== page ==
A large number of enteroviruses and rhinoviruses use immunoglobulin-like molecules as their receptors for recognizing and entering host cells. Several of these picornavirus-receptor complexes have been studied by combining cryoelectron microscopy (cryoEM) and X-ray crystallography (45). Examples are major-group rhinoviruses and coxsackievirus A21, which use intracellular adhesion molecule-1 (ICAM-1) (26, 51); PVs, which use CD155 (4, 18, 52); and coxsackie B viruses (CVB), which use coxsackievirus-adenovirus receptor (CAR) (19). All of these receptors utilize the membrane-distal, N-terminal domain to bind into the viral canyon, a narrow depression around each of the icosahedral fivefold axes (43). It has been suggested that binding of the receptor into the canyon competes with the binding of a “pocket factor” into a hydrophobic pocket underneath the canyon. Release of the pocket factor could destabilize the virus and, thus, initiate uncoating (42). This property is utilized by a group of antiviral compounds (47) that stabilize the virus by binding into the pocket, thus inhibiting the capsid flexibility (“structural breathing”) and uncoating (29). Conservation of the receptor binding site among enteroviruses and major-group rhinoviruses confirms the significance of the canyon as a functionally important receptor-binding site and as a potential trigger for viral uncoating (42).
Two recent examples indicate that the canyon is not the only receptor-binding site on enterovirus and rhinovirus surfaces. In the case of human rhinovirus serotype 2 (HRV2), a member of the minor group of rhinoviruses, the very-low-density-lipoprotein receptor binds close to the icosahedral fivefold axes instead of the canyon (22). In addition, decay-accelerating factor, the receptor of many echoviruses and some coxsackieviruses (40, 41), binds close to the icosahedral twofold axes on the surface of echovirus 7 (20). Unlike the canyon-binding receptors, these non-canyon-binding receptors seem to be utilized only for recognition without initiating cell entry and uncoating. Although there is considerable diversity of virus-receptor interactions among different enteroviruses and rhinoviruses, the conservation of the receptor-binding mode is mostly retained among different serotypes that utilize a common cellular receptor. For instance, the structures of HRV14 and HRV16 each complexed with ICAM-1 (26) show that these different serotypes of major-group rhinoviruses bind receptor at the same location in similar orientations.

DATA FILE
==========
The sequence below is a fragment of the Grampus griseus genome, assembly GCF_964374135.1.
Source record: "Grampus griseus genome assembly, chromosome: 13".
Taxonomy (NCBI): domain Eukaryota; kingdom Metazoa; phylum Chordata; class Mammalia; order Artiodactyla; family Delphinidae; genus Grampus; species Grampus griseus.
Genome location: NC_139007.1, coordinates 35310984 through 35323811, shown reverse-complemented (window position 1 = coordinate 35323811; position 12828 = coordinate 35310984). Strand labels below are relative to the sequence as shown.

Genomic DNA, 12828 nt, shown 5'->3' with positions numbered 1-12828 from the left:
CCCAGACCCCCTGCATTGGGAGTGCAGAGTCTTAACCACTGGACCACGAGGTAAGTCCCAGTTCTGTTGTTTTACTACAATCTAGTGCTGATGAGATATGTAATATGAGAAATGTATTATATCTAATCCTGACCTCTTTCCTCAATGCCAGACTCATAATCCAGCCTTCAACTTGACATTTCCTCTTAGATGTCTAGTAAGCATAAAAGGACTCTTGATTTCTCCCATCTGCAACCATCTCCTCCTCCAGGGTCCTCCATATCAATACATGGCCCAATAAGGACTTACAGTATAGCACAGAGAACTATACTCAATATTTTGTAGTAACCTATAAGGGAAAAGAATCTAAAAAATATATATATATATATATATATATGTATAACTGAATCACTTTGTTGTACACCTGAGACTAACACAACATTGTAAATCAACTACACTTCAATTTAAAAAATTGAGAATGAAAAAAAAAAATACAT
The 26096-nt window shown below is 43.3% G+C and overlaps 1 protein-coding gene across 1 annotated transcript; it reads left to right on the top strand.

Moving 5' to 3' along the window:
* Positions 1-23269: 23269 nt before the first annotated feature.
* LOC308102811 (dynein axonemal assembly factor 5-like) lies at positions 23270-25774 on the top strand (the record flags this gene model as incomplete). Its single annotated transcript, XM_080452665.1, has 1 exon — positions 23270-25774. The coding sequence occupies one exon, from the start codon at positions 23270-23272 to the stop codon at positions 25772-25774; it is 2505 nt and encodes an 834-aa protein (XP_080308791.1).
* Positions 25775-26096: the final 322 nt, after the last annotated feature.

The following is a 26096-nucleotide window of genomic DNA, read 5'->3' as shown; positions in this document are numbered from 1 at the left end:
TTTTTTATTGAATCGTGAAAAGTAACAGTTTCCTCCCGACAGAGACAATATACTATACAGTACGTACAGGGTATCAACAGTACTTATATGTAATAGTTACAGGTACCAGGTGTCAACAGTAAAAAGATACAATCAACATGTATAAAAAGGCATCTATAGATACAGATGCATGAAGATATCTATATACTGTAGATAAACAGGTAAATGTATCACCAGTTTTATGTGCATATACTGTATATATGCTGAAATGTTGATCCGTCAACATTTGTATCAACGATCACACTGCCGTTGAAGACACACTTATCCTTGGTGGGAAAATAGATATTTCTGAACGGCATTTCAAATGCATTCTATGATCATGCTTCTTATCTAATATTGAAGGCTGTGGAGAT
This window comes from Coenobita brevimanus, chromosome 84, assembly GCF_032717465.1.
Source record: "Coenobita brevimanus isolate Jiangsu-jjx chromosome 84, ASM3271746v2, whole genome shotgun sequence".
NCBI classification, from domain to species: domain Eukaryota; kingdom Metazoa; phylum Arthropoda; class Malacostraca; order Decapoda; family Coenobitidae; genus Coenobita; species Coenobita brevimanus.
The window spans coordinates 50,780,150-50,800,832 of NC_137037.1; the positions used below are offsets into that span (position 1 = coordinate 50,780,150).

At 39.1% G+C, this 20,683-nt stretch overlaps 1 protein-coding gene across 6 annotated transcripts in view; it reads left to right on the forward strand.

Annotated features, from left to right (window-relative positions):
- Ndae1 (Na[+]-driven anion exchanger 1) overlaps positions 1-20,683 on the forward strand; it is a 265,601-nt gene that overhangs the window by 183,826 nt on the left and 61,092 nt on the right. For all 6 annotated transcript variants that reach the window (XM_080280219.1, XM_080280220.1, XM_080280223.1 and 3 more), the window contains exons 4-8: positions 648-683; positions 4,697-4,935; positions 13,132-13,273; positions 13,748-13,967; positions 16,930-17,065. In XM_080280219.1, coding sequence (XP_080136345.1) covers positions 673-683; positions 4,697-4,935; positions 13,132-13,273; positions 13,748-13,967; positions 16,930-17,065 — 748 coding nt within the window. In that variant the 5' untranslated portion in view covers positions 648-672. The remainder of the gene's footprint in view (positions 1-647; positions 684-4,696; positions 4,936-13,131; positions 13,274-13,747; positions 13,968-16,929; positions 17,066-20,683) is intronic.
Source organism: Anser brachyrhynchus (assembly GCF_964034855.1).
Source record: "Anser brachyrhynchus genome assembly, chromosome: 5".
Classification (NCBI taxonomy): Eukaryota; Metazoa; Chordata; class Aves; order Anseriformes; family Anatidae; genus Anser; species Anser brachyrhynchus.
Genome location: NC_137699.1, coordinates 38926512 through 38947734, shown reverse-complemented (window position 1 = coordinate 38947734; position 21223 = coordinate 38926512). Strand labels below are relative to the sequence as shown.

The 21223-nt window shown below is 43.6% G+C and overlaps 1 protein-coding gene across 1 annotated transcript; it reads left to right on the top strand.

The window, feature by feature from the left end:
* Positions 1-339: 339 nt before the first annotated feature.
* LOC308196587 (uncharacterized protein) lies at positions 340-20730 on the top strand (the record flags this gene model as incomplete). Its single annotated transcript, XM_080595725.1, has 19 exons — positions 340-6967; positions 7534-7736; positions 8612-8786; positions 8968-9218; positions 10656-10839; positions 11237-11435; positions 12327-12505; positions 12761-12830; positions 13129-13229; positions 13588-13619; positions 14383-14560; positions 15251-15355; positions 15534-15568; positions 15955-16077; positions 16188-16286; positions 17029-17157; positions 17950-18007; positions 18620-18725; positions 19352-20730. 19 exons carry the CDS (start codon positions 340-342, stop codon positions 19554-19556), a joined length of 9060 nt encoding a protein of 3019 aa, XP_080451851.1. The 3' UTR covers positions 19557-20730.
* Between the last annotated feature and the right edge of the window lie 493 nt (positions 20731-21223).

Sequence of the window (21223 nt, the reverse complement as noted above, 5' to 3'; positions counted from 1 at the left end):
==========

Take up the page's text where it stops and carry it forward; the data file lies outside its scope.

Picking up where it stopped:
The PV1-CD155 complex has been studied by cryoEM (4, 18, 52) to ~22-Å resolution. Although domain D1 of CD155 binds into the canyon, its tangential binding orientation relative to the viral surface is quite different from that of ICAM-1 (26, 51) and CAR (19). As a result, CD155 has a larger footprint than that of ICAM-1 because of an additional binding region on the east side of the canyon (18). Here, we report the structures of virus-receptor complexes of all three PV serotypes investigated by cryoEM image analysis. Comparison of glycosylated and fully deglycosylated CD155-virus complexes allowed the determination of the carbohydrate site positions. These sites provided restraints on the fitting of the CD155 homology model into the cryoEM density maps, thus increasing the accuracy of the atomic structure determination of the complex. This showed that CD155 utilized very similar binding modes on the surface of each of the PV serotypes.
PV1 Mahoney with the rhinovirus type 2 IRES (RIPO), a highly attenuated derivative of PV1 (Mahoney) [PV1(M)] from which the cognate internal ribosomal entry site was exchanged with that of HRV2 (15), was amplified in HeLa cells (in minimum essential medium modified for suspension cultures plus 10% bovine serum, 35°C) by infecting the cells with PV1 (RIPO) inoculum (multiplicity of infection of 10) for 9 h. The infected cells were collected and homogenized. Viral particles were purified by sedimentation through a 30% sucrose cushion and through a 15 to 45% sucrose gradient and then concentrated to ~10 mg/ml in 0.1 M Tris buffer with 0.2 M NaCl at pH 8.3. The same procedure was applied for the amplification and purification of both PV2 and PV3 particles.
A soluble CD155 derivative was prepared by fusing the coding region of the 337 N-terminal codons of CD155 (including all three extracellular immunoglobulin-like domains) to the N-terminal coding region of human placental alkaline phosphatase (AP) (18) by using plasmid pAPtag2 to yield plasmid pCD155-AP (14). The secreted fusion protein, CD155-AP, was expressed with this vector in 293 cells and purified from cell supernatants through a size exclusion column. The fully deglycosylated CD155-AP fusion protein (in which the DX S/T motif had been changed to EX S/T) was expressed and purified similarly. Both purified CD155-AP samples were concentrated to ~8 mg/ml in 0.1 M Tris buffer at pH 7.5.
Purified PV particles were mixed with CD155-AP samples at 4°C and incubated for ~15 min. There were about five receptor molecules to every receptor-binding site. Small aliquots (~3.5 μl) of this mixture were attached to carbon-coated electron microscope grids and vitrified in liquid ethane as described by Baker et al. (3). Electron micrographs were recorded on Kodak SO-163 film in a Philips CM300 FEG microscope at a nominal magnification of 45,000 and a dose level of ~20 e−/Å2 (Table (Table1).1). Micrographs were then digitized on a Zeiss PHODIS microdensitometer at 14-μm intervals, which corresponds to 3.11 Å at the specimen.